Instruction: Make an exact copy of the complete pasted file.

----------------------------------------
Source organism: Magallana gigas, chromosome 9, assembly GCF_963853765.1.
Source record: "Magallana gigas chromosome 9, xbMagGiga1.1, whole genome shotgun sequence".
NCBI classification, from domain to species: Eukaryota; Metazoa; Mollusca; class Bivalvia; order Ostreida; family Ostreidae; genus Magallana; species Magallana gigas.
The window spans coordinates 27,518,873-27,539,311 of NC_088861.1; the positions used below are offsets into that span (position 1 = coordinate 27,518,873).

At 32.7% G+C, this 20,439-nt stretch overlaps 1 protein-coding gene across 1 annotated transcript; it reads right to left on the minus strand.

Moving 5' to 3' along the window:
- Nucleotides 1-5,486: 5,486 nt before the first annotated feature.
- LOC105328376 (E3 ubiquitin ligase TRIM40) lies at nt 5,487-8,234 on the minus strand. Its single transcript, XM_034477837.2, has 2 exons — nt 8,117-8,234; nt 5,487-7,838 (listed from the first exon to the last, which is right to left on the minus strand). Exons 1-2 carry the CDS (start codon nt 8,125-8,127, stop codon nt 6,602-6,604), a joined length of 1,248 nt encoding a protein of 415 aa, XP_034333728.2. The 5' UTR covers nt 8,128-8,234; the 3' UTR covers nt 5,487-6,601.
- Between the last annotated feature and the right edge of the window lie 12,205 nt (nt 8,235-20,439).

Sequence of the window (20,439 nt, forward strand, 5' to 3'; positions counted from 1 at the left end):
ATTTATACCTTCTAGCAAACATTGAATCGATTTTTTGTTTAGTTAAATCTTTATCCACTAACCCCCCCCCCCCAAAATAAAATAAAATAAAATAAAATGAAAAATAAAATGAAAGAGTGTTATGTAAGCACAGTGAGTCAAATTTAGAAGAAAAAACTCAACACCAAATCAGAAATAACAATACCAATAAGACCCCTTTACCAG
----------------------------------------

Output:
Source organism: Magallana gigas, chromosome 9, assembly GCF_963853765.1.
Source record: "Magallana gigas chromosome 9, xbMagGiga1.1, whole genome shotgun sequence".
NCBI classification, from domain to species: Eukaryota; Metazoa; Mollusca; class Bivalvia; order Ostreida; family Ostreidae; genus Magallana; species Magallana gigas.
The window spans coordinates 27,518,873-27,539,311 of NC_088861.1; the positions used below are offsets into that span (position 1 = coordinate 27,518,873).

At 32.7% G+C, this 20,439-nt stretch overlaps 1 protein-coding gene across 1 annotated transcript; it reads right to left on the minus strand.

Moving 5' to 3' along the window:
- Nucleotides 1-5,486: 5,486 nt before the first annotated feature.
- LOC105328376 (E3 ubiquitin ligase TRIM40) lies at nt 5,487-8,234 on the minus strand. Its single transcript, XM_034477837.2, has 2 exons — nt 8,117-8,234; nt 5,487-7,838 (listed from the first exon to the last, which is right to left on the minus strand). Exons 1-2 carry the CDS (start codon nt 8,125-8,127, stop codon nt 6,602-6,604), a joined length of 1,248 nt encoding a protein of 415 aa, XP_034333728.2. The 5' UTR covers nt 8,128-8,234; the 3' UTR covers nt 5,487-6,601.
- Between the last annotated feature and the right edge of the window lie 12,205 nt (nt 8,235-20,439).

Sequence of the window (20,439 nt, forward strand, 5' to 3'; positions counted from 1 at the left end):
ATTTATACCTTCTAGCAAACATTGAATCGATTTTTTGTTTAGTTAAATCTTTATCCACTAACCCCCCCCCCCCAAAATAAAATAAAATAAAATAAAATGAAAAATAAAATGAAAGAGTGTTATGTAAGCACAGTGAGTCAAATTTAGAAGAAAAAACTCAACACCAAATCAGAAATAACAATACCAATAAGACCCCTTTACCAG